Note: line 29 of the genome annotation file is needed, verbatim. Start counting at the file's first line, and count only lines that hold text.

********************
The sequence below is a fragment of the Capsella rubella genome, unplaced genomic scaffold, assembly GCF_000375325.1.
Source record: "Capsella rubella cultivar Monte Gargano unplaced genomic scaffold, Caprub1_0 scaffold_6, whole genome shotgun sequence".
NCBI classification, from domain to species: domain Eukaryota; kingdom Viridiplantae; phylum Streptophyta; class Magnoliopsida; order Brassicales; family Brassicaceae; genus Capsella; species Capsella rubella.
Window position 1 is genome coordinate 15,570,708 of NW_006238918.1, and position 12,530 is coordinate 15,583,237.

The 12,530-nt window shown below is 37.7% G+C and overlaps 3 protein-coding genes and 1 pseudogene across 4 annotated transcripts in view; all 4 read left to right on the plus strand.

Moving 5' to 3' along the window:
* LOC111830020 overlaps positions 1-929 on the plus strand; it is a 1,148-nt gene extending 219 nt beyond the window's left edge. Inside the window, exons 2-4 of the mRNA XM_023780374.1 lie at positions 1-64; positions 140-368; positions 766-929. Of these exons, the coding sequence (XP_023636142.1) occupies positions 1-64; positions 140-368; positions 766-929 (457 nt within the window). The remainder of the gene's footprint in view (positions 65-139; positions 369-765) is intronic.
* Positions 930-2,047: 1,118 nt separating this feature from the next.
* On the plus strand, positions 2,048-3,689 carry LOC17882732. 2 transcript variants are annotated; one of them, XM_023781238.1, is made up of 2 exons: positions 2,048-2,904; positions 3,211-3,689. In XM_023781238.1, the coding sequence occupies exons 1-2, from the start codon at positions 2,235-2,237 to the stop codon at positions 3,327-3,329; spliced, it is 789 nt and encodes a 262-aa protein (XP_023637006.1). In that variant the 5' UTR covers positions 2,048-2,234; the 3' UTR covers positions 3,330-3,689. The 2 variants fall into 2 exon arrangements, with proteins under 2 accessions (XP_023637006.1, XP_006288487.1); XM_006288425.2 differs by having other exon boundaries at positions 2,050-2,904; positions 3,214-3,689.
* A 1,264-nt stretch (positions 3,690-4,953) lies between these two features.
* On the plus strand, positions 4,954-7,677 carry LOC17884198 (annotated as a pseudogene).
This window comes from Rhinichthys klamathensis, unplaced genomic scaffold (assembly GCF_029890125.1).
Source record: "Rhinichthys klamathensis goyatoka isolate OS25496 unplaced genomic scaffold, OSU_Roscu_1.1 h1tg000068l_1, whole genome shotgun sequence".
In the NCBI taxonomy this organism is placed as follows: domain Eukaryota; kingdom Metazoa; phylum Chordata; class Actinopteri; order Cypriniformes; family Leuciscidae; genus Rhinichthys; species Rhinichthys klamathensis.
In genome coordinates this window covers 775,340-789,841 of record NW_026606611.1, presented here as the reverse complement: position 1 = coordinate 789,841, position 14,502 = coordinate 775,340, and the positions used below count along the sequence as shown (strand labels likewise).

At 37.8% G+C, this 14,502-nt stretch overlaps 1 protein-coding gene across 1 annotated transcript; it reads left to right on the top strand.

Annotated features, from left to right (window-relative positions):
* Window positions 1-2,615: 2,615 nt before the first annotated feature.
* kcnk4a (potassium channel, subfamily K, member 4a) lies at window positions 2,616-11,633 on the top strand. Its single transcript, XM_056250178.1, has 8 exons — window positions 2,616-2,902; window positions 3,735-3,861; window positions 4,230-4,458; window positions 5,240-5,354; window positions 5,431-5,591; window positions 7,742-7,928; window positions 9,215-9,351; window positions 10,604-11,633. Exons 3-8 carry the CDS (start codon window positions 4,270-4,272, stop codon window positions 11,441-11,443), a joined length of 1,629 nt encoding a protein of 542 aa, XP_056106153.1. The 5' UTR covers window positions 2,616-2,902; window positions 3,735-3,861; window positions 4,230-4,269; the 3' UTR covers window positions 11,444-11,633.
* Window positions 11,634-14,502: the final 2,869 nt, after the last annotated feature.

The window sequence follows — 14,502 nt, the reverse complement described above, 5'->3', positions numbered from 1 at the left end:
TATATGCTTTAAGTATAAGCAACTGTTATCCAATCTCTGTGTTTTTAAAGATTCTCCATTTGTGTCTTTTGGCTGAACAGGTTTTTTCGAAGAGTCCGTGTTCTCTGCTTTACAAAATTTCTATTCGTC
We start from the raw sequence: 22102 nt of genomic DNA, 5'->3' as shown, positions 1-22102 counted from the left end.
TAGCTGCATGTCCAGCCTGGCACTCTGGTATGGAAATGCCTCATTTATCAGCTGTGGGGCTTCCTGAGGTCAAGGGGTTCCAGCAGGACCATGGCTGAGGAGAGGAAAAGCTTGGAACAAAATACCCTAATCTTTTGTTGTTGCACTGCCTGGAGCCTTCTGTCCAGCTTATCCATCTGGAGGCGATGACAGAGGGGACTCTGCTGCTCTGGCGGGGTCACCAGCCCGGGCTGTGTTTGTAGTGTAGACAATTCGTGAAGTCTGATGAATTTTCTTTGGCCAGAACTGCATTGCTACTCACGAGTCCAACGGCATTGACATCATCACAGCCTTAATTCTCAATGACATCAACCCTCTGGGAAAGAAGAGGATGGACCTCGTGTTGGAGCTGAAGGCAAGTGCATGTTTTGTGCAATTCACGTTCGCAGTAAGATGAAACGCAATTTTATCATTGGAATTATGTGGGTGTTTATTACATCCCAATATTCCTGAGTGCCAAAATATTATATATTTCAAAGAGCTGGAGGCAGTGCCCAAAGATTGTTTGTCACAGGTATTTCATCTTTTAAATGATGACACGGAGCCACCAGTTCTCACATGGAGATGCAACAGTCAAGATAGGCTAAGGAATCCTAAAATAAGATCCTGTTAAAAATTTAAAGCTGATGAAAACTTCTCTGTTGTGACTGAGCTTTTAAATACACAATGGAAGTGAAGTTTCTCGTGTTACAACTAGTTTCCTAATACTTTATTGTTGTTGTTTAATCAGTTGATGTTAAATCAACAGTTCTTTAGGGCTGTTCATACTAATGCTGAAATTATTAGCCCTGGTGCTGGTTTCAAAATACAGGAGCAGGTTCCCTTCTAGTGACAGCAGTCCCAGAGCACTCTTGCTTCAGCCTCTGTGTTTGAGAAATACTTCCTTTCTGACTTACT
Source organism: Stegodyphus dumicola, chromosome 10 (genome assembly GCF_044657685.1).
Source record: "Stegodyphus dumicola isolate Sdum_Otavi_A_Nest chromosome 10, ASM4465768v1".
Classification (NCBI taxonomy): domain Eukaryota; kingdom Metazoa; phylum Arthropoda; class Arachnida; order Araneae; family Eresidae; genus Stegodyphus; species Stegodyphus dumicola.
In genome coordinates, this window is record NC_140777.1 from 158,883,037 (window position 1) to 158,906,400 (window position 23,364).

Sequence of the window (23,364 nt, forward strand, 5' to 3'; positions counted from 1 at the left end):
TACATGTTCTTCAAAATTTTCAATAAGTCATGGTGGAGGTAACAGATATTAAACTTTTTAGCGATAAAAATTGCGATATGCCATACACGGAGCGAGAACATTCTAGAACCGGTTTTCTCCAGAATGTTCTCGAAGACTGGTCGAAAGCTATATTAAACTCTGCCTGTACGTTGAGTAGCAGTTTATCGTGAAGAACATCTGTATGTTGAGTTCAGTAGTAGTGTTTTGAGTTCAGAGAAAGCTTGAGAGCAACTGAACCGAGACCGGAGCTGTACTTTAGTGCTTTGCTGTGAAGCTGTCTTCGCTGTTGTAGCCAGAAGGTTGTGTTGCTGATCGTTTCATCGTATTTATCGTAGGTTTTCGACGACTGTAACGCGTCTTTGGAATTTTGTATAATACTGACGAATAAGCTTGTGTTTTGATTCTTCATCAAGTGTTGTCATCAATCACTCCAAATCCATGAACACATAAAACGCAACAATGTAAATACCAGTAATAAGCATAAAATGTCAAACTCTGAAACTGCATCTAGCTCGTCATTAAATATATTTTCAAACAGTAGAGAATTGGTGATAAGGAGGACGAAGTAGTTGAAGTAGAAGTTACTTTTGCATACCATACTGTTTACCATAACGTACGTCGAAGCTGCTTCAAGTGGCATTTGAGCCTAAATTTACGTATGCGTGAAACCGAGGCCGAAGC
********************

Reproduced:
Sequence of the window (23,364 nt, forward strand, 5' to 3'; positions counted from 1 at the left end):